Health Care providers announce that Ebola is not the biggest fear that Americans should have. Winter is coming and with it, flu season is also upon us. Experts claim that the flu virus represents a much greater threat than we believe.
While the flu is airborne, Ebola is not, they say and both illnesses are deadly, healthcare workers remind the public. In fact, the flu is on the list of America’s top 10 killers. In 2010, influenza and pneumonia caused the death of 54,000 people while Ebola has only claimed one life in the United States.
“Every year, the flu pattern varies in intensity, which makes it hard to predict. It’s one of the reasons it’s important to be vaccinated early in the season.”
said Dr. Marc Bonin, Medical Director of the Emergency Department at The Good Samaritan Hospital.
These reasons are compelling enough to get people vaccinated, which is still considered the best defense against the Influenza virus.
“We’re starting to see flu circulate. It’s time to get your flu shot for sure.”
immunization nurse specialist with the Minnesota Department of Health, Jennifer Health, said.
Statistics show that in 2013, only half of all Americans got vaccinated and because of the recent Ebola scare, authorities fear that the importance of flu shots has been drowned out. As such, they are issuing flu shot reminders to make sure that the public is informed about the seriousness of the disease.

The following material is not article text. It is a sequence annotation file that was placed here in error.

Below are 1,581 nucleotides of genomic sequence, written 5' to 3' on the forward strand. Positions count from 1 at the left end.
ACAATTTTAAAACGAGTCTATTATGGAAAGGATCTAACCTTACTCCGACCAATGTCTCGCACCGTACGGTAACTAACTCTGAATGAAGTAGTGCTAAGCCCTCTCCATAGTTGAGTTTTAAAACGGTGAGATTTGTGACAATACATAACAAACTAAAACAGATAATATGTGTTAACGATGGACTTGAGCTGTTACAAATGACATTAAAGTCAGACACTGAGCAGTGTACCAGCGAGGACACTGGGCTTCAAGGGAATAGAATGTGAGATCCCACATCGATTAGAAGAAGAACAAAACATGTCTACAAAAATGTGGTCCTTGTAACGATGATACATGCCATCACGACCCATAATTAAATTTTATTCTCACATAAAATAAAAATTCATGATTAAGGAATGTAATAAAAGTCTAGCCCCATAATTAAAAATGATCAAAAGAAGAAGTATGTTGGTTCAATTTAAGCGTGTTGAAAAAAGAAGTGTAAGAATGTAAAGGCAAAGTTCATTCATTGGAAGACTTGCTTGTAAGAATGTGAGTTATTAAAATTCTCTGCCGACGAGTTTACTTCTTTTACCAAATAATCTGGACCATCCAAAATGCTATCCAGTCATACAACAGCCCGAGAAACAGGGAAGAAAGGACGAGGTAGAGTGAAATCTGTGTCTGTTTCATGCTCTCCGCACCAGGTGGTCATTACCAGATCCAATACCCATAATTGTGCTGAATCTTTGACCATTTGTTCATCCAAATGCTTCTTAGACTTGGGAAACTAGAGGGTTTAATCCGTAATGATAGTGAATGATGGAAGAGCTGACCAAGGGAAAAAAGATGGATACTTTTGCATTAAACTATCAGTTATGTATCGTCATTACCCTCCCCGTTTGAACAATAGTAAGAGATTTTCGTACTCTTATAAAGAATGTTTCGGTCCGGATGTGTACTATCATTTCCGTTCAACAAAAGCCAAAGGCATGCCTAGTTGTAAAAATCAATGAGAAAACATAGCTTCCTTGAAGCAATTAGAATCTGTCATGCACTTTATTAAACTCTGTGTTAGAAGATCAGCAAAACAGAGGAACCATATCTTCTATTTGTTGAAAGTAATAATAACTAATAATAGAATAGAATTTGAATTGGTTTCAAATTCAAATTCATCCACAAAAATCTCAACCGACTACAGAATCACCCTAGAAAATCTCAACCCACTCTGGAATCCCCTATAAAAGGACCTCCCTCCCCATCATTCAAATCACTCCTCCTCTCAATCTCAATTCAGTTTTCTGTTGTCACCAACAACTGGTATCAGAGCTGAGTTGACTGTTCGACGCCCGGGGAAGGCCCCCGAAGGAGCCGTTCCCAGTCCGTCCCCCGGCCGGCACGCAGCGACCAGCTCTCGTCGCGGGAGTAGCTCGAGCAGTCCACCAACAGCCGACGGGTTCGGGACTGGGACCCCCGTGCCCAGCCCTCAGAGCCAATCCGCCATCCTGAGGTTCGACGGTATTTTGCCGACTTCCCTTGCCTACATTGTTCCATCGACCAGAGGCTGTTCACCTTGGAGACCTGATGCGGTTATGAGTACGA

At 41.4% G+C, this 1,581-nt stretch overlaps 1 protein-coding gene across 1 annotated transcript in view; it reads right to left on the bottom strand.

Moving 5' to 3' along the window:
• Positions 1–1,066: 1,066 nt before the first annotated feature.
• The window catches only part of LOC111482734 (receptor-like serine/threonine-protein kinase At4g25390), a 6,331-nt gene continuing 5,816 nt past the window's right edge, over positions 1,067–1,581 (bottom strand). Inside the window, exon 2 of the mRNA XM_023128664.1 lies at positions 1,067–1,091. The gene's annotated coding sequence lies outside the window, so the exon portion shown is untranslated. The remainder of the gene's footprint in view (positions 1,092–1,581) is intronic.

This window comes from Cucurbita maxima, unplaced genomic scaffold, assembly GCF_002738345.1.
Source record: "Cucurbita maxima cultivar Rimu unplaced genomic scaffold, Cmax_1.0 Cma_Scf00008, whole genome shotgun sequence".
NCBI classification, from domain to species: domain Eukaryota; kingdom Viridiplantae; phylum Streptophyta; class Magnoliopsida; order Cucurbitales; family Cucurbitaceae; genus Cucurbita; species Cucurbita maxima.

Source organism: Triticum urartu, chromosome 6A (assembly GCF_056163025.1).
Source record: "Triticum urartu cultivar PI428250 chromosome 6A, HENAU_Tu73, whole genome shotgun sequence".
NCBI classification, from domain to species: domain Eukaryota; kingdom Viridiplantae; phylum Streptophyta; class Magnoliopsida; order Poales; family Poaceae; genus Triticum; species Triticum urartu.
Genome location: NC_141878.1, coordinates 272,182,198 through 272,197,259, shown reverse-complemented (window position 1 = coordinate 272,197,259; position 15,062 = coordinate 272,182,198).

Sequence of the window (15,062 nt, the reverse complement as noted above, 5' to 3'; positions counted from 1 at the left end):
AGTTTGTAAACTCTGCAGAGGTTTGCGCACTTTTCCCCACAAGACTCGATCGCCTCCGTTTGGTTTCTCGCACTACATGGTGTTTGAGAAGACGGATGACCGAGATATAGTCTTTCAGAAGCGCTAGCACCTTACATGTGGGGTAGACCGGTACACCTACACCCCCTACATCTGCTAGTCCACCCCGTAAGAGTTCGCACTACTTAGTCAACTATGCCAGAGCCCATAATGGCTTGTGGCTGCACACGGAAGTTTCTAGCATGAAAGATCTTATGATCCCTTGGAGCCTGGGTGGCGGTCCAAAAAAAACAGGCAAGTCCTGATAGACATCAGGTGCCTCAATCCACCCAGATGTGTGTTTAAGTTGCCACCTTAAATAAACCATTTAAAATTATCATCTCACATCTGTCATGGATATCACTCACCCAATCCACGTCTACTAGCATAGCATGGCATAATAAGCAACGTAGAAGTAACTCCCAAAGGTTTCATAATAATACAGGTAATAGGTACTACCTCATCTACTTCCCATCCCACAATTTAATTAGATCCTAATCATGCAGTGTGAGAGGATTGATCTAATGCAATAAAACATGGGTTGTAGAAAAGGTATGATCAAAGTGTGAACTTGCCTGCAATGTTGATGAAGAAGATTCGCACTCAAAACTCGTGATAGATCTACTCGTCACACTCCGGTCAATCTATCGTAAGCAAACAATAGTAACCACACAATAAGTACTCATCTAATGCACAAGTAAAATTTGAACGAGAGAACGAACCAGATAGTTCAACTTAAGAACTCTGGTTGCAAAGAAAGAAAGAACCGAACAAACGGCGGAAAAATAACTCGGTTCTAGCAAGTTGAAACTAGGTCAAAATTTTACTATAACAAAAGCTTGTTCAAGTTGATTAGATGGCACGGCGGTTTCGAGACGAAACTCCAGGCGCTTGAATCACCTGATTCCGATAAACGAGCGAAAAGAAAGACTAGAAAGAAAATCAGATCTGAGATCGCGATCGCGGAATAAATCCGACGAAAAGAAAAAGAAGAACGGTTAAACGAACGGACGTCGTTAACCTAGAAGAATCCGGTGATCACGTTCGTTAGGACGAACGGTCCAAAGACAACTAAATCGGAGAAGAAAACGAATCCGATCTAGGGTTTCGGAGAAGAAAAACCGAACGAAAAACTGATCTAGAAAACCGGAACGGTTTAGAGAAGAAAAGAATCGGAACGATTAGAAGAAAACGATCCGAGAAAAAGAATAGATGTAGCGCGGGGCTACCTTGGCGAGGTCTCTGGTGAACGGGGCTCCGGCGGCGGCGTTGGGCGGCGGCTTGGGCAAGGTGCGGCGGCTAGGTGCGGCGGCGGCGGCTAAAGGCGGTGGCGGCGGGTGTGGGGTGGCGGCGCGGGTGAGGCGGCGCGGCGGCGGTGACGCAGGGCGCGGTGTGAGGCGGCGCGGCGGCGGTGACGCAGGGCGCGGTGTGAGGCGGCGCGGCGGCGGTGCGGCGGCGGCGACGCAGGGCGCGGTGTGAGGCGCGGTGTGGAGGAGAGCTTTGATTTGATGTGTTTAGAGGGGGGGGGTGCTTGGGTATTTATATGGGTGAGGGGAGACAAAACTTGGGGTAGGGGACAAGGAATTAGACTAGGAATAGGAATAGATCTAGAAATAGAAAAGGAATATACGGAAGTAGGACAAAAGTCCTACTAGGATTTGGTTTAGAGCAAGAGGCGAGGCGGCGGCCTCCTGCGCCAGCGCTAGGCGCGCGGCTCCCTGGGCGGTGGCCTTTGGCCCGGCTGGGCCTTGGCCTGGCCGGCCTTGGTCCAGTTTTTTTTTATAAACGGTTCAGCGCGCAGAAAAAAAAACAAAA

Sporadic cases have already appeared and hospitalization was necessary in at least two cases. In Pennsylvania, for instance, state officials reported 184 cases of influenza in only one county. It is also quite difficult to predict the flu pattern each year as circulating strains dictate the severity of the disease.
Canada has also begun preparing for flu season. Private wholesalers have already begun distributing flu shots in Alberta, where nearly half of the province is scheduled to receive the vaccination. Across the country, 12 million vaccines have already been ordered, however, their delivery is bound to present a unique challenge for public-health authorities.
“According to the Centers for Disease Control, it takes about two weeks for antibodies to develop to a level where a person is protected. We encourage everyone to get vaccinated now before we hit the strongest part of the influenza season.”
Dr. Marc Bonin said.
Dr. Deborah Lubitz, pediatrician with Good Samaritan Pediatrics explains that many patients reject flu shots after becoming ill despite having been vaccinated. It’s important to know that there are many viruses circulating, and many can mimic flu symptoms. Additionally, the vaccine does not offer 100% protection, however, it makes symptoms milder if an infection does occur.